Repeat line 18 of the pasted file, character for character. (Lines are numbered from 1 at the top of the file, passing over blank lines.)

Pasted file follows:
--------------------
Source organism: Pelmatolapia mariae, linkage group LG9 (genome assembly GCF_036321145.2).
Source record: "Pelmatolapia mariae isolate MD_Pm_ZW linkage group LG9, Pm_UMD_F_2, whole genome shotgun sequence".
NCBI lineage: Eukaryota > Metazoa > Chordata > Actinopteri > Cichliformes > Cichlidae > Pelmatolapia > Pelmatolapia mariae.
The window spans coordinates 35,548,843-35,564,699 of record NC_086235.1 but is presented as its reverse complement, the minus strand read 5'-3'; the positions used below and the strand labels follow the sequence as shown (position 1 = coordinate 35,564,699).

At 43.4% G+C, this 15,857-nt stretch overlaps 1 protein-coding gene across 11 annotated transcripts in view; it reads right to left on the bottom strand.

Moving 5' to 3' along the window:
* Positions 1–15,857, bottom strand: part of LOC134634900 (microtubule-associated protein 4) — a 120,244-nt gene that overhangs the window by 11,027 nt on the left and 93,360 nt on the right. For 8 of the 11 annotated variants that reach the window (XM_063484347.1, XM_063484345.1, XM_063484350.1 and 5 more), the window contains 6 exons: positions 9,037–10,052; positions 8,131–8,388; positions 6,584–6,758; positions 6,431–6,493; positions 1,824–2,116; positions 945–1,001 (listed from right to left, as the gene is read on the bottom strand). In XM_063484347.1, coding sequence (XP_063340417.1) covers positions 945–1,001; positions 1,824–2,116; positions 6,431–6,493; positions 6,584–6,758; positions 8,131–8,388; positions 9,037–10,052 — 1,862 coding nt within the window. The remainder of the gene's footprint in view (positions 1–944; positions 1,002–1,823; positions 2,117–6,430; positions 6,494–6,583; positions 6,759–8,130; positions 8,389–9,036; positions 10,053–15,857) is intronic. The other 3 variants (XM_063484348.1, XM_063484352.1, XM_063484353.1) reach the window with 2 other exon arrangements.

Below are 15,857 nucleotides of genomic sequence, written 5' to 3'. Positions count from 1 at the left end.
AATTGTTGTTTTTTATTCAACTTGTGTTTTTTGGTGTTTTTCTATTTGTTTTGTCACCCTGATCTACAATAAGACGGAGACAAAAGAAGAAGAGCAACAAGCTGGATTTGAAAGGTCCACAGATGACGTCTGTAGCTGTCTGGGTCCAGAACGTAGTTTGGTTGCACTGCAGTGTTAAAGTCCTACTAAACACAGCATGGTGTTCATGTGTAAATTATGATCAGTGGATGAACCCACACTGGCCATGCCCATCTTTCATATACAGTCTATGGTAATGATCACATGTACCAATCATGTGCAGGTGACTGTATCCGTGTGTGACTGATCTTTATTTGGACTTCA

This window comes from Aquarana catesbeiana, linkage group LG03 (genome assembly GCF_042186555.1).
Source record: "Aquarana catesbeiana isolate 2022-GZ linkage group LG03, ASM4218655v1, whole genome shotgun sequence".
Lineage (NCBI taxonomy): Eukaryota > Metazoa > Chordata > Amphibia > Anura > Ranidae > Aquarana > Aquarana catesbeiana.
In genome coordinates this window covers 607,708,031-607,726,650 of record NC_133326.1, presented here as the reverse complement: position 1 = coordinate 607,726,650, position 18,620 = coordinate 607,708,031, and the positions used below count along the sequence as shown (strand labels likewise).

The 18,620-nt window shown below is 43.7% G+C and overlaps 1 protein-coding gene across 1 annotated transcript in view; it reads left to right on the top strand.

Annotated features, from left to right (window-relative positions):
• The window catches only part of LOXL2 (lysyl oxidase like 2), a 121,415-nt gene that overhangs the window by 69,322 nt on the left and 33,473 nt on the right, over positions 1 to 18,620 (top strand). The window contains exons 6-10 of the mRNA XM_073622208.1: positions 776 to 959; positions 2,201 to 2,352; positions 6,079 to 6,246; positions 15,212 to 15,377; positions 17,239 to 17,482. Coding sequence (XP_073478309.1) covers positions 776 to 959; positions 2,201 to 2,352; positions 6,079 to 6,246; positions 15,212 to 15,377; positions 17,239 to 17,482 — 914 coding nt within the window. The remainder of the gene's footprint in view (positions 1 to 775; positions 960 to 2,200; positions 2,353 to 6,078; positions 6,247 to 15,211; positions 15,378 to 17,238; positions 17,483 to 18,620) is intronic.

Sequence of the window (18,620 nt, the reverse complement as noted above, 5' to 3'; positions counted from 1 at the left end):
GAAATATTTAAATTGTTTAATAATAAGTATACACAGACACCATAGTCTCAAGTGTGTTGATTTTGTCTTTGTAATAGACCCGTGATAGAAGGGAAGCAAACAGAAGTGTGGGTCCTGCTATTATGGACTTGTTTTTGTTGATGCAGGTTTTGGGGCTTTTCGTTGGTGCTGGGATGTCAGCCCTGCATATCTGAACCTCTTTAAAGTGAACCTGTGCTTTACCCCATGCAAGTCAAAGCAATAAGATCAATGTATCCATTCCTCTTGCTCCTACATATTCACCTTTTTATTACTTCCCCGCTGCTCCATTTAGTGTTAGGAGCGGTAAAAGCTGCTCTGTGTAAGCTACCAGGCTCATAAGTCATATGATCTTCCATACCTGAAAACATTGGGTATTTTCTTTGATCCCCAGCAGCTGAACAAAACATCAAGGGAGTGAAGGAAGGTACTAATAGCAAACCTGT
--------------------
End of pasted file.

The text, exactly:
GAAATATTTAAATTGTTTAATAATAAGTATACACAGACACCATAGTCTCAAGTGTGTTGATTTTGTCTTTGTAATAGACCCGTGATAGAAGGGAAGCAAACAGAAGTGTGGGTCCTGCTATTATGGACTTGTTTTTGTTGATGCAGGTTTTGGGGCTTTTCGTTGGTGCTGGGATGTCAGCCCTGCATATCTGAACCTCTTTAAAGTGAACCTGTGCTTTACCCCATGCAAGTCAAAGCAATAAGATCAATGTATCCATTCCTCTTGCTCCTACATATTCACCTTTTTATTACTTCCCCGCTGCTCCATTTAGTGTTAGGAGCGGTAAAAGCTGCTCTGTGTAAGCTACCAGGCTCATAAGTCATATGATCTTCCATACCTGAAAACATTGGGTATTTTCTTTGATCCCCAGCAGCTGAACAAAACATCAAGGGAGTGAAGGAAGGTACTAATAGCAAACCTGT